The next day we spend in celebration of the snow: We ice fish, snowmobile, and ride on sleighs. That night, ­relaxed from our frolicking in the cold, we attend the awards banquet, which includes a feast of reindeer meat, salmon, and - what else - lots of Finlandia vodka. The Finnish contender, Jan Lindgren, is announced as the winner, while the basketball player from Belgrade, Aleksander Stipcic, places second. In celebration, shots are downed, arms are slung over shoulders, and lips are smacked. Suddenly, the world seems like a very small place.

Back through the looking glass in Helsinki, I spend my final day detoxing with shopping. Finnish design mirrors its people: functional, avant-garde, sexy, well formed, and durable. I stride through Helsinki's Design District, an eclectic downtown area with more than 100 shops offering creative fashion, jewelry, art, antiques, furnishings, and more. I walk in the shadows of the romantic Art Nouveau buildings topped with fairy-tale touches like gargoyles that come from not-so-scary nightmares. I hit the Arabia Factory and its showroom, buying greatly discounted Iittala glasses and Arabia bowls. I go to Stockmann, which is London's Harrods meets Paris's Le Samaritaine - an awe-inspiring department store so huge, I am certain people must live within it. And, at last, I splurge on jewelry at Kalevala Koru, a shop offering modern and traditional designs based on pieces found in Finnish archaeological excavations.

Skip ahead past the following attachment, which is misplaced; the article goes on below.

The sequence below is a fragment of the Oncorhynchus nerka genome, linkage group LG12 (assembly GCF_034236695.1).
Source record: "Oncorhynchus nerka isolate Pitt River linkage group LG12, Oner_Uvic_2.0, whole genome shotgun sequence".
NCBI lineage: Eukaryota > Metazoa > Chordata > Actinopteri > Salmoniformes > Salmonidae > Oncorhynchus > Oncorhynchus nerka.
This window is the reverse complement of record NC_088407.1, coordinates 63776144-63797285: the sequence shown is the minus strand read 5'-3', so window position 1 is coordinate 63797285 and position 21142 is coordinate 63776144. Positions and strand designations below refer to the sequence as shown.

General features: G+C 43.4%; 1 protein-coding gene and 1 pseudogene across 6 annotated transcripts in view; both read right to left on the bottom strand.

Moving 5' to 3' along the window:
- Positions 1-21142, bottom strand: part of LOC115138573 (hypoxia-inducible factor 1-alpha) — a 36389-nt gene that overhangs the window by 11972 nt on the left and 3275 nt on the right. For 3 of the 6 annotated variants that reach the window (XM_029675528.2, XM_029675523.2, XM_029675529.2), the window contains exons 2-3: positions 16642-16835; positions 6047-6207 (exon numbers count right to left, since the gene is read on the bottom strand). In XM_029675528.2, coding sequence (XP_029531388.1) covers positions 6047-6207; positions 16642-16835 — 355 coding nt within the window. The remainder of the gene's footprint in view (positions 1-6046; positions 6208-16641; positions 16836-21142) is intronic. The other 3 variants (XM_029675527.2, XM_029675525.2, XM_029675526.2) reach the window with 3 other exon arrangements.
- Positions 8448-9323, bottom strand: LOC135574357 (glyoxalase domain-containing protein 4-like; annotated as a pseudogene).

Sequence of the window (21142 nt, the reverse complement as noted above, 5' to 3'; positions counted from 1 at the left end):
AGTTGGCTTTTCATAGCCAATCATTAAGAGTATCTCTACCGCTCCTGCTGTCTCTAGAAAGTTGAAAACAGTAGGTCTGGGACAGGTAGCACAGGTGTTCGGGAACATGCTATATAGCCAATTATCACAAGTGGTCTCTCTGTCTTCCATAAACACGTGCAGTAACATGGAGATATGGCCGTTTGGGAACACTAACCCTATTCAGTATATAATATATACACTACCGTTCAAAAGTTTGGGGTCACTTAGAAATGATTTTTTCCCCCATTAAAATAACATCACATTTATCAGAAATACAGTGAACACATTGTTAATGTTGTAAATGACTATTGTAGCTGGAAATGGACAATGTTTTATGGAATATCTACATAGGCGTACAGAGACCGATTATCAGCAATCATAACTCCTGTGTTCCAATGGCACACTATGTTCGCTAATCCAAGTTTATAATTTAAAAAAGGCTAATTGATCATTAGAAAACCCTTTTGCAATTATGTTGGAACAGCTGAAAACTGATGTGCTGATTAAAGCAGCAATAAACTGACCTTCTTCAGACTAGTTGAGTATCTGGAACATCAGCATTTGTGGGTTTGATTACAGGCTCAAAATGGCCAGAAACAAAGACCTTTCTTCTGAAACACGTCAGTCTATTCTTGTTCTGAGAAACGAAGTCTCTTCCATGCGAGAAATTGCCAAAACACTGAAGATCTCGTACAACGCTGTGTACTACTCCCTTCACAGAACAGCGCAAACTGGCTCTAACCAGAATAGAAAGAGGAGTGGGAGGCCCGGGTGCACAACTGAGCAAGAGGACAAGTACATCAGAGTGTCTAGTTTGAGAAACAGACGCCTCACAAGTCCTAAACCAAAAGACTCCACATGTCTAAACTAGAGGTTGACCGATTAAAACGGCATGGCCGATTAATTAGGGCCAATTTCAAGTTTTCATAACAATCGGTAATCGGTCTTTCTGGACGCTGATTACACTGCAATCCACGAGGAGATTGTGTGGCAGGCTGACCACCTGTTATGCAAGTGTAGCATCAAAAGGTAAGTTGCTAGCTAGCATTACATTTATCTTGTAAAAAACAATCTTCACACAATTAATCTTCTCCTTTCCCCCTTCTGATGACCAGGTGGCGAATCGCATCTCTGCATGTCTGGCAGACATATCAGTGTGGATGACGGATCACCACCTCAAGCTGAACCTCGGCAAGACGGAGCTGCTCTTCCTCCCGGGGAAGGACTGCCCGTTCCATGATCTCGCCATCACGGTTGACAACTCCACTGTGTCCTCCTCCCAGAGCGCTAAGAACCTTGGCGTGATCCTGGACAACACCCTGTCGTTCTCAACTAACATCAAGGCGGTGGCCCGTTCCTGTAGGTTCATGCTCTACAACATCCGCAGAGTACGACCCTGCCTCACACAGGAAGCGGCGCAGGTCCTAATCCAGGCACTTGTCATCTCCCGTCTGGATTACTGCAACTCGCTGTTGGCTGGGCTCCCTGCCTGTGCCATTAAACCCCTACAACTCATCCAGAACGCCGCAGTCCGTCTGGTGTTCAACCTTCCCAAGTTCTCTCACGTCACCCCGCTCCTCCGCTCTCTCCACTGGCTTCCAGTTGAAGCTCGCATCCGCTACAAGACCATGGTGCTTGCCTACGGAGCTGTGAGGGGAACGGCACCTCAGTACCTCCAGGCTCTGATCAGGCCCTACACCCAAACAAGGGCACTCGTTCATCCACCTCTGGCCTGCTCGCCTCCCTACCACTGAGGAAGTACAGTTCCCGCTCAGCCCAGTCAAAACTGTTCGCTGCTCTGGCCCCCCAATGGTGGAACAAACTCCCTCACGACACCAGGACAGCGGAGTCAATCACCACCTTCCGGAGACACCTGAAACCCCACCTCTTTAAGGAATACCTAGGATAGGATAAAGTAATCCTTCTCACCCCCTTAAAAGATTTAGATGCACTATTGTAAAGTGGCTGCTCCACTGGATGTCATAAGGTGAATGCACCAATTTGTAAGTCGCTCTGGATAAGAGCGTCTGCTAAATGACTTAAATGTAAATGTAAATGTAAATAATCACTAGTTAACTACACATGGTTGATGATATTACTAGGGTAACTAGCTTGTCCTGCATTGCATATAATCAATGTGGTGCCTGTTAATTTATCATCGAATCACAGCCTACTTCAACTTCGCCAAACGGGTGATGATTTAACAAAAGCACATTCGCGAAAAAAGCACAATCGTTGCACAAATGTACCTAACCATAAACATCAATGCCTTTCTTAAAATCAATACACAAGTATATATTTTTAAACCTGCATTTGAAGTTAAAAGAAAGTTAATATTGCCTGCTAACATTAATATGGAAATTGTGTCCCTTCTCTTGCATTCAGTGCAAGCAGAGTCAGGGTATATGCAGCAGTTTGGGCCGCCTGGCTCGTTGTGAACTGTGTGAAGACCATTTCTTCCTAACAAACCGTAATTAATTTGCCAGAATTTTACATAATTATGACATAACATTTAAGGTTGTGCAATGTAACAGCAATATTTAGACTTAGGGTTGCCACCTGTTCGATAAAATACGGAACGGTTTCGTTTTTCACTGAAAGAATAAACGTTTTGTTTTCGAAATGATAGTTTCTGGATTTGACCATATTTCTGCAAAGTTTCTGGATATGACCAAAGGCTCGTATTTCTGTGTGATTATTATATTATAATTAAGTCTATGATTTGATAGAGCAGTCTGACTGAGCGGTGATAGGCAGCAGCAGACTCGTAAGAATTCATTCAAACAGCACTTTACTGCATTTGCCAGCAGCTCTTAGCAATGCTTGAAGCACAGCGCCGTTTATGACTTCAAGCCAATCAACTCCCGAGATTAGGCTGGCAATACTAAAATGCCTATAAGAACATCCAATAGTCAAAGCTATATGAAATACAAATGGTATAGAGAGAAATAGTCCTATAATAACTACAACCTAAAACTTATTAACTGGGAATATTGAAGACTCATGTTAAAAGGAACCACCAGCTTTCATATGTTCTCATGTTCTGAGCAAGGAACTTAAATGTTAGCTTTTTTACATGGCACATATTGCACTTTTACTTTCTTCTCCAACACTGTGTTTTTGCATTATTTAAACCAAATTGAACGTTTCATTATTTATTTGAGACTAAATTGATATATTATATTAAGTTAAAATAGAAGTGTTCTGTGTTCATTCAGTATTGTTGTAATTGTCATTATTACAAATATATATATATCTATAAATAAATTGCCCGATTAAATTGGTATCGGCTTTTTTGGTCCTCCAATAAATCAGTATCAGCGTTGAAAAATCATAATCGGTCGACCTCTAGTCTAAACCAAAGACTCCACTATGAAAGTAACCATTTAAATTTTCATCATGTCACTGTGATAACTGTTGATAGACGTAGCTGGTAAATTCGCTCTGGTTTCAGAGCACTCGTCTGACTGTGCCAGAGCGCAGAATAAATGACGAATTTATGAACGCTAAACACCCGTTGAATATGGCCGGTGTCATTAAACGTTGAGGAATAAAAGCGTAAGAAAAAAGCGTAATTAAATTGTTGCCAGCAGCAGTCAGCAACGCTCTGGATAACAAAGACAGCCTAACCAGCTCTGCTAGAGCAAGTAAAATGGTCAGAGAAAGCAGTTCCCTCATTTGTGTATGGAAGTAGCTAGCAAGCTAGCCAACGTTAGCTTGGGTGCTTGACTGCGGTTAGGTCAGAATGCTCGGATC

Bags in hand, I consider one last vodka for the road, but without the mantle of judges­ and an international cadre of competitors, it just doesn't seem worthwhile.

Well, maybe just one more … and make it Finlandia.